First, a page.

Society has moved on, but the artistry of these singers and musicians and the emotional impact of their performances are timeless. The timbres and textures of the language and musical expression, the performance skills and techniques, the social values contained in both the material and the performers’ life stories, and the subtleties of meaning in the song texts could easily be lost sight of forever. The cultural voices of these farm workers and men on the buildings, the housewives, the shepherds and cowmen, the gardeners and estate workers, the miners and trawlermen, the dealers in scrap, the country policeman and the village postman, the chambermaid and the hospital nurse are therefore worthy of serious and prolonged attention. Their singing and music-making have made a striking and significant contribution to the cultural roots of these islands.

Best known as a dance musician, Reg Hall is a visiting research fellow at the University of Sussex and, in compiling and annotating this series, he has called on the experience of a long, personal involvement with traditional music-making and an academic historian’s view of its history and social context. His commentary pays tribute to the pioneer pen-and-paper folk-song-collectors of the Edwardian era and to those professionals in the early post-war years equipped with tape recorders. The 1960s and 1970s saw the rise of a small number of enthusiasts, both professional and amateur, who recorded traditional music and broke new ground in discovery and evaluation, and this series owes a great deal to their creative efforts and co-operation.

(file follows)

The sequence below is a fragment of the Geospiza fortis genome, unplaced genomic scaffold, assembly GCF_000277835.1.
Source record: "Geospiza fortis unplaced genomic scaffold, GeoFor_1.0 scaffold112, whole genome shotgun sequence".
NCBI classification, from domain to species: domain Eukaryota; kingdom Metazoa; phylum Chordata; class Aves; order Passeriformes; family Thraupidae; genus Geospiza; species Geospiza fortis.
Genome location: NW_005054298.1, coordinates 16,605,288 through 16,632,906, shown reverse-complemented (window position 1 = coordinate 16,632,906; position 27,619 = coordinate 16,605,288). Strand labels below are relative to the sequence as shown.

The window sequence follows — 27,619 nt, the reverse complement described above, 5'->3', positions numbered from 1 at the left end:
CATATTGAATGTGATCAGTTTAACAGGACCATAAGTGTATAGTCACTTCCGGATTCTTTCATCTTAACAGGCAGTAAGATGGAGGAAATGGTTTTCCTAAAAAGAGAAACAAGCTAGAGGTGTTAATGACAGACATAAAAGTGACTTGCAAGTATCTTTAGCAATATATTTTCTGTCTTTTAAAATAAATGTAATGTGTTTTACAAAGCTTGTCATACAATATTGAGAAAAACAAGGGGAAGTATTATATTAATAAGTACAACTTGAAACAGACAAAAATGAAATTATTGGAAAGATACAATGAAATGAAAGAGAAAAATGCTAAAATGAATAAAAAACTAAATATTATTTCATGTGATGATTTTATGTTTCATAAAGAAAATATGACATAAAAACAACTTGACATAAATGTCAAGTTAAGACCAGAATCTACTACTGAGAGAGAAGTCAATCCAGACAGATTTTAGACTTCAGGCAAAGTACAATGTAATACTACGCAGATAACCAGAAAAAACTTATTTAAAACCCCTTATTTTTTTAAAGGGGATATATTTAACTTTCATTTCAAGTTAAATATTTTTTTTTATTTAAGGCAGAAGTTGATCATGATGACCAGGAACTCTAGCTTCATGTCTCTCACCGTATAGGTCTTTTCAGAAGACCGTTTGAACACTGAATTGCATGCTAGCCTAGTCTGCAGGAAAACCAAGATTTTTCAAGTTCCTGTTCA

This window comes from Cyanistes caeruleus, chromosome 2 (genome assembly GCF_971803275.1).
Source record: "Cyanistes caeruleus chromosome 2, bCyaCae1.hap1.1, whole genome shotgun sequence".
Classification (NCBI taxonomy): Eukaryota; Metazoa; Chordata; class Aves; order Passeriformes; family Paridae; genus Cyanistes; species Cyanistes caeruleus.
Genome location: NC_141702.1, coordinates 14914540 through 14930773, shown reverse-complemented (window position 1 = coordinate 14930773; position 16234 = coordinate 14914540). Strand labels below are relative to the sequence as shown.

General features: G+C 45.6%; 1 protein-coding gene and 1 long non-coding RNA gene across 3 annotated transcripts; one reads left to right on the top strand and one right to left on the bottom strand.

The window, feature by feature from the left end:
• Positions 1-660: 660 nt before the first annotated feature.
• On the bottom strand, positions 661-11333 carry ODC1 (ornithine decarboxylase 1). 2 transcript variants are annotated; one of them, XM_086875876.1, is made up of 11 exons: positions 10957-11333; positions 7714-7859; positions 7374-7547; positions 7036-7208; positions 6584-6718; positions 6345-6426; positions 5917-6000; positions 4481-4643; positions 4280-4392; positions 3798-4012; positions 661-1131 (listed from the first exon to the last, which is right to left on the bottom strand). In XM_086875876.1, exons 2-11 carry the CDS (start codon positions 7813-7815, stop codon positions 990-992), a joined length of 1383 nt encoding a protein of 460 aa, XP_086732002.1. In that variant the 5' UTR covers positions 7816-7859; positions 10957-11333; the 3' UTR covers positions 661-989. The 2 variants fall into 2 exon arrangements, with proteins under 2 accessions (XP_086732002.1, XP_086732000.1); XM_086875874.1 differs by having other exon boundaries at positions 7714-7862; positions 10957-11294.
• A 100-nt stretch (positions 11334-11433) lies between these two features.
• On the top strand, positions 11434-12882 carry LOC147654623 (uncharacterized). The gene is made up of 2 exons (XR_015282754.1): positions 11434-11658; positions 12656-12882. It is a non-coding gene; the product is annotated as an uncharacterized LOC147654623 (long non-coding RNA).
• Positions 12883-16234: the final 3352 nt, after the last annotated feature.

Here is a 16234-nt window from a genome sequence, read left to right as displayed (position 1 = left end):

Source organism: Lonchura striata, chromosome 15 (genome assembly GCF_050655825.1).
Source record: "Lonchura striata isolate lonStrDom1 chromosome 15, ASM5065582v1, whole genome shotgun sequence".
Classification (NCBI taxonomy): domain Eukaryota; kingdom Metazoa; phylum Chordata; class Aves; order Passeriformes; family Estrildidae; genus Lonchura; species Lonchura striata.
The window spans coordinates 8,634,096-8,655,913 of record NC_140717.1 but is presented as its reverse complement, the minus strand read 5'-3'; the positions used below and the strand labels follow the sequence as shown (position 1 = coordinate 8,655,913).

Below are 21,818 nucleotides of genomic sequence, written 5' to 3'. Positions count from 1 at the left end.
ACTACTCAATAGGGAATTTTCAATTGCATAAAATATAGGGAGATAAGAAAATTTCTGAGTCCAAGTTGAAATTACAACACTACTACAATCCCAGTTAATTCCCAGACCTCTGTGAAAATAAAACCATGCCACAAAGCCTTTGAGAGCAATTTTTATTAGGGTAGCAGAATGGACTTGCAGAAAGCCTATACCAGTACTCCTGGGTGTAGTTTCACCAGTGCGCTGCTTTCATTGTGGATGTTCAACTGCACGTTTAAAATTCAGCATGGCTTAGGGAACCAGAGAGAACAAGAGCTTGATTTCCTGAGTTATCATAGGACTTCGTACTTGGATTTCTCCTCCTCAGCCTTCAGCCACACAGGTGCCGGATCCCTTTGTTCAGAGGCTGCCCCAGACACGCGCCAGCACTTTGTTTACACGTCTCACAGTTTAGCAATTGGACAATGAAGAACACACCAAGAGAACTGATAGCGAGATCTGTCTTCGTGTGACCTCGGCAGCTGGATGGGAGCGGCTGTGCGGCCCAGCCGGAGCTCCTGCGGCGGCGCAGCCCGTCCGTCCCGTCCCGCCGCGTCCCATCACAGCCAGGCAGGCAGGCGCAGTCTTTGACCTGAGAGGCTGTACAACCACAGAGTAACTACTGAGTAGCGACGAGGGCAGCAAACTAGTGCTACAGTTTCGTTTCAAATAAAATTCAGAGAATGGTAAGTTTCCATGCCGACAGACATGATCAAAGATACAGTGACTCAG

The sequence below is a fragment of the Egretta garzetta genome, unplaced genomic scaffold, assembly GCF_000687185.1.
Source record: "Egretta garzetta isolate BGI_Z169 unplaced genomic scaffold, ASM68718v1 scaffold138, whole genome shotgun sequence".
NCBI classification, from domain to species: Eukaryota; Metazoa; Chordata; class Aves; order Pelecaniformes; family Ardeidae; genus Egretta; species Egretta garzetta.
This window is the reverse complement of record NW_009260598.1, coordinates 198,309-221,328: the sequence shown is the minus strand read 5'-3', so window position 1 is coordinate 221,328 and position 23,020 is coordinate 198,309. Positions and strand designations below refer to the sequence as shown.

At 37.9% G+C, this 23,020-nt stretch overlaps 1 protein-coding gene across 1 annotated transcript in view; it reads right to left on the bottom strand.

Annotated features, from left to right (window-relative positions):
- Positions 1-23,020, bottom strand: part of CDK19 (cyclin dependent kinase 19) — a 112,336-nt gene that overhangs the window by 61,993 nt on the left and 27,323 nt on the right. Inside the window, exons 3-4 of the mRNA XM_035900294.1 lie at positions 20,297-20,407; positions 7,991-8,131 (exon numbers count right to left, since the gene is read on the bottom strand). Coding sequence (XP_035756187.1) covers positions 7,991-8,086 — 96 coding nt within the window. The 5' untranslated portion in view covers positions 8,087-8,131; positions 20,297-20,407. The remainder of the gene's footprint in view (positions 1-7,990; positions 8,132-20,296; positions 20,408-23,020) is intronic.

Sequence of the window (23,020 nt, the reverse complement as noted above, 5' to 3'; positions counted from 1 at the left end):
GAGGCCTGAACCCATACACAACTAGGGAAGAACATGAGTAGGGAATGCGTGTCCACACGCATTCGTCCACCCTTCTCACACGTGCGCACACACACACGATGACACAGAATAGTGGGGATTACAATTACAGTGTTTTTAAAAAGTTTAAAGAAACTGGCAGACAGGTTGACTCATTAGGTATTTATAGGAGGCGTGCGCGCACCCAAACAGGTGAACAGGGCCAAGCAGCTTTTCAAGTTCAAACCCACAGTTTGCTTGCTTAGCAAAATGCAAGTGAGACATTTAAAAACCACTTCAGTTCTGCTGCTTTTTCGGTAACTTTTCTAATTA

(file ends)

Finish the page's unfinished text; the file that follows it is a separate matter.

Ever a critic of the concepts of ‘folk-song’ and ‘folk-dance’, Reg Hall challenges the ground rules of both movements and directs the emphasis in this presentation towards the lives of the performers and the communities and circumstances in which they performed. The songs and dance music had meaning and purpose for the singers and musicians, and the exploration of those realities, as far as we are able to understand them, is far more exciting than perpetuating the myths.